Effective business communication is how employees and management interact and accomplish different projects and tasks. While a large percentage of the American workforce work in a corporate setting, business communication is not widely taught in American high schools and higher education institutions. Business communication is one of the most important tools a professional can possess and is often a major deciding factor when candidates are selected for promotions and leadership positions. Tranell Morant, project management expert, and entrepreneur has recognized that many American businesspeople have had limited exposure to effective business communication and hopes to rectify this oversight. Today, Tranell Morant will discuss several key elements of business communication.
Perhaps the most crucial aspect of successful business communication is structure. How you structure your communication will significantly impact how well other parties will be able to understand the information. There are three major structural elements to successful communication; opening, body, and close. Whether it be a phone call to a co-worker, an email to a client, or a presentation to a superior, it is crucial that all forms of business communication be structured with these three elements. Opening statements should introduce the information clearly and precisely before providing additional details within the body. A closing statement should review the information given and provide the next steps or follow-up questions. This will allow the listener to remember the information more quickly and follow up with the next steps in the near future.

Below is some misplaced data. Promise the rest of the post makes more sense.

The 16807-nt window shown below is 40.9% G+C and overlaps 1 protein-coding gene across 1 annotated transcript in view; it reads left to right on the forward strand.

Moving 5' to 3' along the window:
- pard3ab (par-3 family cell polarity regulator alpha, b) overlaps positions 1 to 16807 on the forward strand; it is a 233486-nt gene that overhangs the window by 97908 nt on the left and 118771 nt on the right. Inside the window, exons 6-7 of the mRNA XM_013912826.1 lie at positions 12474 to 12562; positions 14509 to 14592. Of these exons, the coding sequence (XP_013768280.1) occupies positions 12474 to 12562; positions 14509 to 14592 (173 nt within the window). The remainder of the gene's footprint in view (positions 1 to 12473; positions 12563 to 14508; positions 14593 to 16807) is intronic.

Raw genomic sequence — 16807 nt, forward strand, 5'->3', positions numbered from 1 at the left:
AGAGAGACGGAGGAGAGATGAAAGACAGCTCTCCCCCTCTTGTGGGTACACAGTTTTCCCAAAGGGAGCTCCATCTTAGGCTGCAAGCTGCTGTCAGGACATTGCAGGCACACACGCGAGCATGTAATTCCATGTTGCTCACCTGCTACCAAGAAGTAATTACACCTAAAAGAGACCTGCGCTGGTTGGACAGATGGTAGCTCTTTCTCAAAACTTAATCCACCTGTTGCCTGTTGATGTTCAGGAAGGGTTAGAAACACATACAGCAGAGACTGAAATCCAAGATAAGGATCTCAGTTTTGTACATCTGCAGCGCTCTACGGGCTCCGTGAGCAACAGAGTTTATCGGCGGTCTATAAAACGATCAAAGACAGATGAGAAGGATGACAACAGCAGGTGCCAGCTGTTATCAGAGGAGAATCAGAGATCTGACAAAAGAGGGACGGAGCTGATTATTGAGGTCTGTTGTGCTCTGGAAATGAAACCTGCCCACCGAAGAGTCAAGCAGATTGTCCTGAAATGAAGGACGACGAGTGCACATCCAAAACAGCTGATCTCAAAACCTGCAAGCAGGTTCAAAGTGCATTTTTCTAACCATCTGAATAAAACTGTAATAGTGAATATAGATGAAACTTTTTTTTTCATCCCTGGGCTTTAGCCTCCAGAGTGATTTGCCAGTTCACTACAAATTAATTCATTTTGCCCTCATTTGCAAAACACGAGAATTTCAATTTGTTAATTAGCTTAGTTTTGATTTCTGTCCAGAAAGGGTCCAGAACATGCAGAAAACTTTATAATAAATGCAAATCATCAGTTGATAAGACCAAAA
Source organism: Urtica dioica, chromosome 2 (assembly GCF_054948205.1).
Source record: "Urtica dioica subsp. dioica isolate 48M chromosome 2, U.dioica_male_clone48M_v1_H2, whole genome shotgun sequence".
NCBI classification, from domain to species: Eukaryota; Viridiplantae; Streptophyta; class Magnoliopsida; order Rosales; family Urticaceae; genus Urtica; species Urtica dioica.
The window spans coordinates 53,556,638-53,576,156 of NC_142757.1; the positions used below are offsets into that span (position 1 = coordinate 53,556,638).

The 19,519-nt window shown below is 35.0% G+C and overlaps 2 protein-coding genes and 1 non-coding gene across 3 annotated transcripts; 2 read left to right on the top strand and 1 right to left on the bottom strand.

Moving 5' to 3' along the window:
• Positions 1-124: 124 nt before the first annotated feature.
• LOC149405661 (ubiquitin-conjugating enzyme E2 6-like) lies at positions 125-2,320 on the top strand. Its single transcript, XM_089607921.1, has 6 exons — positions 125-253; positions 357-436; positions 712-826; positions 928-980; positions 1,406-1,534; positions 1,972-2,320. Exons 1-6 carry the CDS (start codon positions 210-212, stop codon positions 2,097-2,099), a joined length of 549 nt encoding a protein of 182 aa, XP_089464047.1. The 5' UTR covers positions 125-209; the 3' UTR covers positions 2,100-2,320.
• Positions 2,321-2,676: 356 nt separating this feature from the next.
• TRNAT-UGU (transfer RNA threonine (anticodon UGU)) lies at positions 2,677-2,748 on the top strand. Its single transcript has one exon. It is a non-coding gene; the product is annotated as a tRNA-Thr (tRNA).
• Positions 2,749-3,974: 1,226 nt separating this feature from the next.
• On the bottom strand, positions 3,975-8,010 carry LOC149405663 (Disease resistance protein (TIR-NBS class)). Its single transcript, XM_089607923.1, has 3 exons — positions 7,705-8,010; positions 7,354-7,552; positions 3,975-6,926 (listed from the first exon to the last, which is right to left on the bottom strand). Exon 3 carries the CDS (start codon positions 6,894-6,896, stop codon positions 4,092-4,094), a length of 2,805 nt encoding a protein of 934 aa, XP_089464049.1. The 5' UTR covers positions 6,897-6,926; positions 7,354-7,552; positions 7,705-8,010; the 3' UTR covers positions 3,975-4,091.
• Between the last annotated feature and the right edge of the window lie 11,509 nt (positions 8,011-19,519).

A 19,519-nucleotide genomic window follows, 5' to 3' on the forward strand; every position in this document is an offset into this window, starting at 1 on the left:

Nothing muddies a message more than inconsistencies in information. For another party to fully understand the information provided to them, the information must be consistent and clear. If a business associate is confused by the information provided or finds flaws within the message, they will be less likely to trust the speaker in the future. Before speaking or sending a physical message, review the information you want to communicate to ensure there are no inconsistencies or inaccuracies within your message.
Almost every professional has experienced a frustratingly ineffective meeting. A large number of managers will use weekly meetings to relay unnecessary information that is often communicated poorly. These meetings do little to improve employees’ work performance and often waste valuable work hours. Perhaps most disappointing is that these meetings should be seen as an opportunity for employees to relay important information to each other using successful business communication. When communicating in the workplace, it is essential to recognize the importance of relevancy and choose what to share at the appropriate time.